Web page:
Bigger than Sutton Hoo

Today there has been an announcement of the biggest Saxon find since Sutton Hoo in 1900.

The Sutton Hoo discovery was considered something of a massive contribution to the archeaology of the Saxon period in England.  Saxon finds are so difficult to come across that much of what they were and who they were has been obscured in history.

Unlike the Romans before them and the medieval period after there is not a lot of stone or pottery to be found, these are some of the key ingredients for discoveries as the Saxons generally did not use a lot of pottery, and what they did use was apparently not that nice.  As well most of their houses were built of wood  so other than a few post holes you do not find much other than a rubbish pit to really know what is going on.

So discoveries like these are rare and important finds of historic proportion.

The BBC article shows a gold strip that was engraved in Latin quoting Psalms 67: “Rise up O Lord, and may thy enemies be dispersed and those who hate thee be driven from thy face.”

A key in finds like these is metal detectorists.   Using this equipment gives non archaeologists a chance to make some amazing discoveries.  The professional community is leery of them as they do have a tendancy to sell their finds to the highest bidder which means they can see some important pieces never make it to a museum.

As well there is a huge issue because detectorists are not always keen to consider the strategraphy of finds to keep the evidence of where they were found and how they got there.

Nonetheless they serve an important function as these volunteers find loads of things that professionals simply do not have the time or resources to accomplish.

Either way an interesting discovery.

See also this additional article.

8 Responses to Bigger than Sutton Hoo

  1. gotiskaklubben says:

    A theory from the west part of Sweden says that the name “Sutton Hoo” is from west-swedish-orveigen language.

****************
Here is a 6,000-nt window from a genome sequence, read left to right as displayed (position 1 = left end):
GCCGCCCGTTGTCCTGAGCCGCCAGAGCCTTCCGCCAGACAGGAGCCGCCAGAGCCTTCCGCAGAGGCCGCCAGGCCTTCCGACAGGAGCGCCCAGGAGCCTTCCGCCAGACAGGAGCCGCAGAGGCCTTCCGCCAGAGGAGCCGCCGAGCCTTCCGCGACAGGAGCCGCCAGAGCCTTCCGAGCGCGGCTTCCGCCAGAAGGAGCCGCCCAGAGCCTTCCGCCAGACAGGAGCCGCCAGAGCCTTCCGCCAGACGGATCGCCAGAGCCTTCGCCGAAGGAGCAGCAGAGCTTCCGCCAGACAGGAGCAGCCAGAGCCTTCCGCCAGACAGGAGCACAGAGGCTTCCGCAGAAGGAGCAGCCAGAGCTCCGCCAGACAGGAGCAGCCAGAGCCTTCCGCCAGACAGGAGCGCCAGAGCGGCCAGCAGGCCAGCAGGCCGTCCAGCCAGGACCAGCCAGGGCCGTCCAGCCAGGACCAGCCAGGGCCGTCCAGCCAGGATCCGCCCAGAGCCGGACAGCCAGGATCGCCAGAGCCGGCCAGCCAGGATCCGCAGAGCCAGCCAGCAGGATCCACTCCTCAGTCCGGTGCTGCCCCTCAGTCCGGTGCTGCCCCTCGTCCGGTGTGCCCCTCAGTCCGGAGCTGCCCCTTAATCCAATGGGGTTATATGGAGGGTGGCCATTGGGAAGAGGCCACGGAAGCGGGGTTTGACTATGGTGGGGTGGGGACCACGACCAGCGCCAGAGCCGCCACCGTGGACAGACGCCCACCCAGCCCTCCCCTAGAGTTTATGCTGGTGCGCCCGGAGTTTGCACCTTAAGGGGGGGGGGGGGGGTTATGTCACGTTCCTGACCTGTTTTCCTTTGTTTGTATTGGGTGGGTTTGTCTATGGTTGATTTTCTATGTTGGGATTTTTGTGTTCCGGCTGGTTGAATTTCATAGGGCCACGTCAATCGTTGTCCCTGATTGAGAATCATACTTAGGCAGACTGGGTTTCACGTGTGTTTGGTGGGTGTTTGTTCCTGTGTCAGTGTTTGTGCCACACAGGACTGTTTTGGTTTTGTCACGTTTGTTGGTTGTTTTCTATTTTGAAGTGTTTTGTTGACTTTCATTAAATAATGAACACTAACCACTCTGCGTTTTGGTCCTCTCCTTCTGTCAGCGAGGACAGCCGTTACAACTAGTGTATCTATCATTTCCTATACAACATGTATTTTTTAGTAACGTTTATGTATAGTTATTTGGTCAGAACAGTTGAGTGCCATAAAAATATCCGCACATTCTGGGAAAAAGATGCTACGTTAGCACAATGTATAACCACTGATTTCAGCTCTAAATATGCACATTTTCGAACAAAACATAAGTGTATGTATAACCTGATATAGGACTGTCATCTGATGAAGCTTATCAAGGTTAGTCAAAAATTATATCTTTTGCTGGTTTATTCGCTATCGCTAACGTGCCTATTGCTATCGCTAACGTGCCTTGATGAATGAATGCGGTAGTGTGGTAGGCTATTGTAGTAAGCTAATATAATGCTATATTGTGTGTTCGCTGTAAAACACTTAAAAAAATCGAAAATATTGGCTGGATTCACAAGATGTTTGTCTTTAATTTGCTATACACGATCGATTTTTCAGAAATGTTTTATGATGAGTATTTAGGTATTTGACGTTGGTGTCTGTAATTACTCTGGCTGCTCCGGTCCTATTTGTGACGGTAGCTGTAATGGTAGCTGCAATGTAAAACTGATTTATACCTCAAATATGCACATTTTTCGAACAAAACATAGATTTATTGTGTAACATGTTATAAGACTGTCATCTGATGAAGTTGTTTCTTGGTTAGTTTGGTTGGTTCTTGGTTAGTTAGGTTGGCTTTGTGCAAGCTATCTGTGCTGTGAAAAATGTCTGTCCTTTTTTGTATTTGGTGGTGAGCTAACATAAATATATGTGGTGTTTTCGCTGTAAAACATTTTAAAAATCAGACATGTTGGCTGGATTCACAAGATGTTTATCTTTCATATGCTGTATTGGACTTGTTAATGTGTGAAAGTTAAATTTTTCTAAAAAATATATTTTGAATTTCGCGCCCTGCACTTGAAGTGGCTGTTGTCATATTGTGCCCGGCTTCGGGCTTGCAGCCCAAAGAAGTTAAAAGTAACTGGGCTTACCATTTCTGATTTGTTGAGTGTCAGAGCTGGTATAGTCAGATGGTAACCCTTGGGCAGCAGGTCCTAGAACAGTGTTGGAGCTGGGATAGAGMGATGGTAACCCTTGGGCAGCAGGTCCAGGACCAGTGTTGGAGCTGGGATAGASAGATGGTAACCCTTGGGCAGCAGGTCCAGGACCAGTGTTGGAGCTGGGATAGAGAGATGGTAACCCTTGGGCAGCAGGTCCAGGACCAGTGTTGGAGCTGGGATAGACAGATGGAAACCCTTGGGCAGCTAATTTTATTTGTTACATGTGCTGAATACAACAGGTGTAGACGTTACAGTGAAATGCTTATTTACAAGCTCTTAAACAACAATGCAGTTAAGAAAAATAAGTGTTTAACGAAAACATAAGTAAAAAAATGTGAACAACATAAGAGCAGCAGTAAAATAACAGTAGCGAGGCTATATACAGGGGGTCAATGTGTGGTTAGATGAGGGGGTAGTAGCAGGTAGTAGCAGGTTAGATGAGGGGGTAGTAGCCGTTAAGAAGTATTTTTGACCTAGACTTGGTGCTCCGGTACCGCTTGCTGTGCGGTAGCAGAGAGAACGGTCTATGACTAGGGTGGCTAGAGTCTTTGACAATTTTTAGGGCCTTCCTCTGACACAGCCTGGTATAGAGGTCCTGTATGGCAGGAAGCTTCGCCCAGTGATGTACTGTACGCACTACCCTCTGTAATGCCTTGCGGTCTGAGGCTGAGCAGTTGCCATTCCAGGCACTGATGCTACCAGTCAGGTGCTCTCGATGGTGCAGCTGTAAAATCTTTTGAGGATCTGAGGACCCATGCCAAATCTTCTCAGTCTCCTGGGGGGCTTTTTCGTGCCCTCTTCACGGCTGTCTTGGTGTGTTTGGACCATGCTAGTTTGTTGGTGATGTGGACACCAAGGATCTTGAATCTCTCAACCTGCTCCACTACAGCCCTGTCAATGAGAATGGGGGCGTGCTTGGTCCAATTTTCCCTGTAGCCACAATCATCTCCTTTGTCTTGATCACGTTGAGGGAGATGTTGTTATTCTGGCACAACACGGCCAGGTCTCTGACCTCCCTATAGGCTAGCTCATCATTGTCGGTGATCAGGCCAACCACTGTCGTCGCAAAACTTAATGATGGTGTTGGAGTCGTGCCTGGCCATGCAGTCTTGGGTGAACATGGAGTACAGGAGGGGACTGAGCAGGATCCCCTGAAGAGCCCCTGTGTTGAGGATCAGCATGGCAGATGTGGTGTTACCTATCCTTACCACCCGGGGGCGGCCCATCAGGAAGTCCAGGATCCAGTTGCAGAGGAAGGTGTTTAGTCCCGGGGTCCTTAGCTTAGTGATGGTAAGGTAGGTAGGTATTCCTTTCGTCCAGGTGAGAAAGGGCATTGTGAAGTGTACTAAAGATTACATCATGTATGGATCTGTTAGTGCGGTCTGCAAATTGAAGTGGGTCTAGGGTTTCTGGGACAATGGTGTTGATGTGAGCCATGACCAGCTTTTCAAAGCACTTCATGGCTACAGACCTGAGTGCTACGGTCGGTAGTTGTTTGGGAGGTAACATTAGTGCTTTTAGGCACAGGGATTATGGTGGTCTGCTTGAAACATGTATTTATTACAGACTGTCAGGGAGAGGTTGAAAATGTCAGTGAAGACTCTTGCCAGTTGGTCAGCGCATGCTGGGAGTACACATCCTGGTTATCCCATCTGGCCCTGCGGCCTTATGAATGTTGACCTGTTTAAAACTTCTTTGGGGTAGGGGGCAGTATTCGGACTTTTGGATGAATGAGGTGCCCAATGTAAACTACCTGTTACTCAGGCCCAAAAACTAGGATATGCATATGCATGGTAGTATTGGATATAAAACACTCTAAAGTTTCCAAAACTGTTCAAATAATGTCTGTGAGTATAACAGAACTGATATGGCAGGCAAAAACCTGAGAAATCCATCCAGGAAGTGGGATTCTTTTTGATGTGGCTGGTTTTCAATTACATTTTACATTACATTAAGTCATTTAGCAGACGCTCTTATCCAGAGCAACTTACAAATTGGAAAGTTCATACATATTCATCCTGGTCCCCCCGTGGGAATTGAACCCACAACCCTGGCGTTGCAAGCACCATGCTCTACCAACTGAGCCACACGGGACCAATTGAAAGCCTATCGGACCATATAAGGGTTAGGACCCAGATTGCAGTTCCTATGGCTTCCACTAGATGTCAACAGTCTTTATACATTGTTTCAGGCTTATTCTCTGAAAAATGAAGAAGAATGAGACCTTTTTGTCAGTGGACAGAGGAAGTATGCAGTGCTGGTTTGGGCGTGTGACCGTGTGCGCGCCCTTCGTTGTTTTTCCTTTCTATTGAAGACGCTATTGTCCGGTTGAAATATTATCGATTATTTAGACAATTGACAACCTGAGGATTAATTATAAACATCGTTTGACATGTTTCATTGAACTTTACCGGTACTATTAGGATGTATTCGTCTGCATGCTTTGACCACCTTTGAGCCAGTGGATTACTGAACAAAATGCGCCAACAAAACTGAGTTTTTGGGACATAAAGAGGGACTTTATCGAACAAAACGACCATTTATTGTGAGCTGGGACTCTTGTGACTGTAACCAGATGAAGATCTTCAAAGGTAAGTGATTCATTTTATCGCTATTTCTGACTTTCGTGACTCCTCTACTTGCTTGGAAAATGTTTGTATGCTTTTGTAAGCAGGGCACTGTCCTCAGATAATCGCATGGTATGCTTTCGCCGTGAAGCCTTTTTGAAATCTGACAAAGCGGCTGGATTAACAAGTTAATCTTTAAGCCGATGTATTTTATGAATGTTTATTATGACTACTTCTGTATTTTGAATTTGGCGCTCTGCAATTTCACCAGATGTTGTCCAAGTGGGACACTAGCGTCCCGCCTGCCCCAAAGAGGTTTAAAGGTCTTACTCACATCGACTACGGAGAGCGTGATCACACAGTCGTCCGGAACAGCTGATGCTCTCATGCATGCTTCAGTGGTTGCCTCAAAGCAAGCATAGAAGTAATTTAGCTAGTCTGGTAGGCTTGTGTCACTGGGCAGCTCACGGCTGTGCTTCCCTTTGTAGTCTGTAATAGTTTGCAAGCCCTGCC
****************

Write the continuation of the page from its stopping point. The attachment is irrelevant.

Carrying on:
It means 17 högar in old swedish. In todays English language: 17 mounds. “Hoewe” is said to be a local English word for “mound”

    Does anybody know the local English word “hoewe”?

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  3. Anne (U.K) says:

    Must admit, have never heard the word ‘hoewe’.

    It was wonderful to watch the archaeologists get so emotional about this find on news reports yesterday.

  4. gotiskaklubben says:

    Oh yeah, I can understand their enusiasm. There is a lot o finding also in Sweden this days. In the south and west of Sweden.

    Who, do you think, can help me to find the old english word “hoewe”?

    Did you know that it is more easy for swedish people to read Shakespeare in original than for english. Why? Because his relatives was from here, so he ofen used his nordic langauage.

  5. Jon W says:

    Interesting. I am really excited about this find, because of how rare and cool. Thanks for stopping by.

  6. gotiskaklubben says:

    Oh thanks, Jon W, yes, isn´it!

    And what a charming and funny remark you did about “how rare and cool”.

    We have an very interesting conversation with some of your country fellows, about the meaning of the name Sutton Hoo, on our site.

    Feel free to participate on The Gothic Club.
    Milred van Kovalowski,

  7. Jon W says:

    Yeah I was taking a look at your blog. I have to admit publicly that most of my knowledge of Saxons come from history television. I have read a few books but we did not study it at my university.

    My most recent experience was watching Time Team… a great show for geeks like me.

  8. “Hoewe” is said to be a local English word for “mound”

    Hmm, here is an easy one:

    “An English topographic surname for someone who lived by a small hill.”

    Hoewe is the not the English spelling, though the words sound similar.

    See also:,com_rd_glossary/task,showpart/part,H/Itemid,51/

    A large earth-covered burial mound, another name for a barrow.

    Hope that helps.

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